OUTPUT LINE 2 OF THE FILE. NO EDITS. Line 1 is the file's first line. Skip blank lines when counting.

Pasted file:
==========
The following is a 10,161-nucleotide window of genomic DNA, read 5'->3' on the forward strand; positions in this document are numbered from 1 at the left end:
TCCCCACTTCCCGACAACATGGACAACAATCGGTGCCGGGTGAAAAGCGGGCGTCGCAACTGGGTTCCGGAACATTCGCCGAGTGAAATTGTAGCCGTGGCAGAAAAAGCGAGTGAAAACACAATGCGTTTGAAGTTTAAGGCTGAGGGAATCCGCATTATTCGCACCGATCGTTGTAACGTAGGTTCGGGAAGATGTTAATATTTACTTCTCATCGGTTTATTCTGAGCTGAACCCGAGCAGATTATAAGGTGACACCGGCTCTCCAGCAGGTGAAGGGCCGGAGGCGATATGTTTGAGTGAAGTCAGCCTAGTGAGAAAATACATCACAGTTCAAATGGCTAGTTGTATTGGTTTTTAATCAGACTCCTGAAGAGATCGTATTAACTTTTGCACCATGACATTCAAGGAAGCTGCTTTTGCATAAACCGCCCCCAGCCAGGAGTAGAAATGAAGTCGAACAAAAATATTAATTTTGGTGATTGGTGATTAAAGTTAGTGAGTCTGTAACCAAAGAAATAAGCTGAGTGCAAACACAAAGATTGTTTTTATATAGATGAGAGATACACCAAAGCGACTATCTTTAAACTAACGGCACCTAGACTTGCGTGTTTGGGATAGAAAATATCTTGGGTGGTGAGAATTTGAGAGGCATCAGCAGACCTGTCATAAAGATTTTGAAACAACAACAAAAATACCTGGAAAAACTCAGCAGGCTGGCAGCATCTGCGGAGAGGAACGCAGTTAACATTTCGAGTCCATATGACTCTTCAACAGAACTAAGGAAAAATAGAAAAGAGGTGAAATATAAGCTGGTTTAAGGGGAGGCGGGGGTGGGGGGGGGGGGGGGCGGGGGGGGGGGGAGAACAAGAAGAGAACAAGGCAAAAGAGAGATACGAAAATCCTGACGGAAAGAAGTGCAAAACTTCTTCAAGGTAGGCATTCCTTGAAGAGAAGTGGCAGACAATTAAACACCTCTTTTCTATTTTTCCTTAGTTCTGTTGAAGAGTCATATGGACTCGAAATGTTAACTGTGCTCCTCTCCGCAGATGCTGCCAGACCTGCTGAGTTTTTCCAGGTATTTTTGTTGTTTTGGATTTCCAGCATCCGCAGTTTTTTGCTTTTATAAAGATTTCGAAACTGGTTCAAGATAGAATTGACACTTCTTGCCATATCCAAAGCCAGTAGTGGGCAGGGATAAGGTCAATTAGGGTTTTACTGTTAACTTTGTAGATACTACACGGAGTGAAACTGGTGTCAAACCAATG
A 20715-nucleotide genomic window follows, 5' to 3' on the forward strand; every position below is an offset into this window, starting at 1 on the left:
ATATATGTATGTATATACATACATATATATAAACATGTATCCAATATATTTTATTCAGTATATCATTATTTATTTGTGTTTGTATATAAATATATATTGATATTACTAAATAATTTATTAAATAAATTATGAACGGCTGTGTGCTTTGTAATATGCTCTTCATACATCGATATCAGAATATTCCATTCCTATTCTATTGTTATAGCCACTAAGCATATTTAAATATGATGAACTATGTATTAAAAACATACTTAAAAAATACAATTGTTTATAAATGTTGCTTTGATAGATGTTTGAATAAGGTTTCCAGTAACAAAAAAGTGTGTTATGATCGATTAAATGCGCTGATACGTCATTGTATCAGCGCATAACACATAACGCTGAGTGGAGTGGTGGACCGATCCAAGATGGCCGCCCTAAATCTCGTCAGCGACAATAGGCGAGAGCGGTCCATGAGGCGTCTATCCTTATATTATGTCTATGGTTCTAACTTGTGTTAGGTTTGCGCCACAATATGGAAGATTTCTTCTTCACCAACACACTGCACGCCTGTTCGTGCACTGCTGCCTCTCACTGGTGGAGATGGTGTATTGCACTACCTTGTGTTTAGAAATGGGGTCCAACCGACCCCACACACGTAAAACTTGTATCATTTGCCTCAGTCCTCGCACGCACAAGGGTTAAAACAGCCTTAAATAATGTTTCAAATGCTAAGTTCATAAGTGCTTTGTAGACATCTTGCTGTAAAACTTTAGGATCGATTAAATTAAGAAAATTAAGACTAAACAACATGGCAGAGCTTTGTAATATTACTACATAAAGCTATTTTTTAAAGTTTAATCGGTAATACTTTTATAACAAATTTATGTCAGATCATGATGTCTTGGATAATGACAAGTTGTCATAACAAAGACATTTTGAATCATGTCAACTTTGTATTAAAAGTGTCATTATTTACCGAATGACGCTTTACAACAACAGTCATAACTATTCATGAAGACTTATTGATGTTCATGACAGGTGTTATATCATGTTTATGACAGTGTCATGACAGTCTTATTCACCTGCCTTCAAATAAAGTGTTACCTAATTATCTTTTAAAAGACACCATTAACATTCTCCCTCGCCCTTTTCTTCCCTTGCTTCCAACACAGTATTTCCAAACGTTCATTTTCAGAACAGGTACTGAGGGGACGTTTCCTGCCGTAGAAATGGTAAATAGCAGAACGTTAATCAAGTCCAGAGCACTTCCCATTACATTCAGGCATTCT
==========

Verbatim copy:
TCCCCACTTCCCGACAACATGGACAACAATCGGTGCCGGGTGAAAAGCGGGCGTCGCAACTGGGTTCCGGAACATTCGCCGAGTGAAATTGTAGCCGTGGCAGAAAAAGCGAGTGAAAACACAATGCGTTTGAAGTTTAAGGCTGAGGGAATCCGCATTATTCGCACCGATCGTTGTAACGTAGGTTCGGGAAGATGTTAATATTTACTTCTCATCGGTTTATTCTGAGCTGAACCCGAGCAGATTATAAGGTGACACCGGCTCTCCAGCAGGTGAAGGGCCGGAGGCGATATGTTTGAGTGAAGTCAGCCTAGTGAGAAAATACATCACAGTTCAAATGGCTAGTTGTATTGGTTTTTAATCAGACTCCTGAAGAGATCGTATTAACTTTTGCACCATGACATTCAAGGAAGCTGCTTTTGCATAAACCGCCCCCAGCCAGGAGTAGAAATGAAGTCGAACAAAAATATTAATTTTGGTGATTGGTGATTAAAGTTAGTGAGTCTGTAACCAAAGAAATAAGCTGAGTGCAAACACAAAGATTGTTTTTATATAGATGAGAGATACACCAAAGCGACTATCTTTAAACTAACGGCACCTAGACTTGCGTGTTTGGGATAGAAAATATCTTGGGTGGTGAGAATTTGAGAGGCATCAGCAGACCTGTCATAAAGATTTTGAAACAACAACAAAAATACCTGGAAAAACTCAGCAGGCTGGCAGCATCTGCGGAGAGGAACGCAGTTAACATTTCGAGTCCATATGACTCTTCAACAGAACTAAGGAAAAATAGAAAAGAGGTGAAATATAAGCTGGTTTAAGGGGAGGCGGGGGTGGGGGGGGGGGGGGGCGGGGGGGGGGGGAGAACAAGAAGAGAACAAGGCAAAAGAGAGATACGAAAATCCTGACGGAAAGAAGTGCAAAACTTCTTCAAGGTAGGCATTCCTTGAAGAGAAGTGGCAGACAATTAAACACCTCTTTTCTATTTTTCCTTAGTTCTGTTGAAGAGTCATATGGACTCGAAATGTTAACTGTGCTCCTCTCCGCAGATGCTGCCAGACCTGCTGAGTTTTTCCAGGTATTTTTGTTGTTTTGGATTTCCAGCATCCGCAGTTTTTTGCTTTTATAAAGATTTCGAAACTGGTTCAAGATAGAATTGACACTTCTTGCCATATCCAAAGCCAGTAGTGGGCAGGGATAAGGTCAATTAGGGTTTTACTGTTAACTTTGTAGATACTACACGGAGTGAAACTGGTGTCAAACCAATG